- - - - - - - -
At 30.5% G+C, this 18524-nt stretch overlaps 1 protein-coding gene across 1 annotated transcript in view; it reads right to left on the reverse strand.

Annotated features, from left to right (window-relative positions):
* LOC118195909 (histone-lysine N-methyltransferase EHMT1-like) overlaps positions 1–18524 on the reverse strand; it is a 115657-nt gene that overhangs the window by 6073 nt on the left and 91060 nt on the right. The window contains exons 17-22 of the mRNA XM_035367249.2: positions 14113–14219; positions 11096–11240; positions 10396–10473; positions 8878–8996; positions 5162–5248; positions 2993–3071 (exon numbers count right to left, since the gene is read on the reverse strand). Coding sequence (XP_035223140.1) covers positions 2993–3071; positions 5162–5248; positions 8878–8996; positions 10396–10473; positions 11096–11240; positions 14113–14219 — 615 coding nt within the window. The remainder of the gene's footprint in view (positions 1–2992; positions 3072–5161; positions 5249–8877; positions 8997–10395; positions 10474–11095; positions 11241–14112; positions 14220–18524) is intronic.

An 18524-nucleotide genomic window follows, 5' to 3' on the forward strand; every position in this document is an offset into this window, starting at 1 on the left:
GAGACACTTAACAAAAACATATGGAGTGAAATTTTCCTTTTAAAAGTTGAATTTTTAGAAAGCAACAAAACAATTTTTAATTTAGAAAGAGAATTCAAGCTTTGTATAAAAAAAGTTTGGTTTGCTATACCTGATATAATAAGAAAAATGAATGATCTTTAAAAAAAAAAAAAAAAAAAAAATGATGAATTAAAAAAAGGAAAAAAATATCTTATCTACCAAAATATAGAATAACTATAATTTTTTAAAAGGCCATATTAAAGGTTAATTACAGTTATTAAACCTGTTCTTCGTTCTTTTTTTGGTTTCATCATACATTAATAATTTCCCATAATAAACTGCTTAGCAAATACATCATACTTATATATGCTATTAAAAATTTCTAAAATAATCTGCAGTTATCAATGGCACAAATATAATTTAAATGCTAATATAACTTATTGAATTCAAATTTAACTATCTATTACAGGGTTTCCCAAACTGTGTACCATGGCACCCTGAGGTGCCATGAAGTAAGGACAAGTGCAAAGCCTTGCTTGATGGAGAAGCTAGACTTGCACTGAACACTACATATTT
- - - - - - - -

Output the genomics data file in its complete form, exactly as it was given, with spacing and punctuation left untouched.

At 30.5% G+C, this 18524-nt stretch overlaps 1 protein-coding gene across 1 annotated transcript in view; it reads right to left on the reverse strand.

Annotated features, from left to right (window-relative positions):
* LOC118195909 (histone-lysine N-methyltransferase EHMT1-like) overlaps positions 1–18524 on the reverse strand; it is a 115657-nt gene that overhangs the window by 6073 nt on the left and 91060 nt on the right. The window contains exons 17-22 of the mRNA XM_035367249.2: positions 14113–14219; positions 11096–11240; positions 10396–10473; positions 8878–8996; positions 5162–5248; positions 2993–3071 (exon numbers count right to left, since the gene is read on the reverse strand). Coding sequence (XP_035223140.1) covers positions 2993–3071; positions 5162–5248; positions 8878–8996; positions 10396–10473; positions 11096–11240; positions 14113–14219 — 615 coding nt within the window. The remainder of the gene's footprint in view (positions 1–2992; positions 3072–5161; positions 5249–8877; positions 8997–10395; positions 10474–11095; positions 11241–14112; positions 14220–18524) is intronic.

An 18524-nucleotide genomic window follows, 5' to 3' on the forward strand; every position in this document is an offset into this window, starting at 1 on the left:
GAGACACTTAACAAAAACATATGGAGTGAAATTTTCCTTTTAAAAGTTGAATTTTTAGAAAGCAACAAAACAATTTTTAATTTAGAAAGAGAATTCAAGCTTTGTATAAAAAAAGTTTGGTTTGCTATACCTGATATAATAAGAAAAATGAATGATCTTTAAAAAAAAAAAAAAAAAAAAAATGATGAATTAAAAAAAGGAAAAAAATATCTTATCTACCAAAATATAGAATAACTATAATTTTTTAAAAGGCCATATTAAAGGTTAATTACAGTTATTAAACCTGTTCTTCGTTCTTTTTTTGGTTTCATCATACATTAATAATTTCCCATAATAAACTGCTTAGCAAATACATCATACTTATATATGCTATTAAAAATTTCTAAAATAATCTGCAGTTATCAATGGCACAAATATAATTTAAATGCTAATATAACTTATTGAATTCAAATTTAACTATCTATTACAGGGTTTCCCAAACTGTGTACCATGGCACCCTGAGGTGCCATGAAGTAAGGACAAGTGCAAAGCCTTGCTTGATGGAGAAGCTAGACTTGCACTGAACACTACATATTT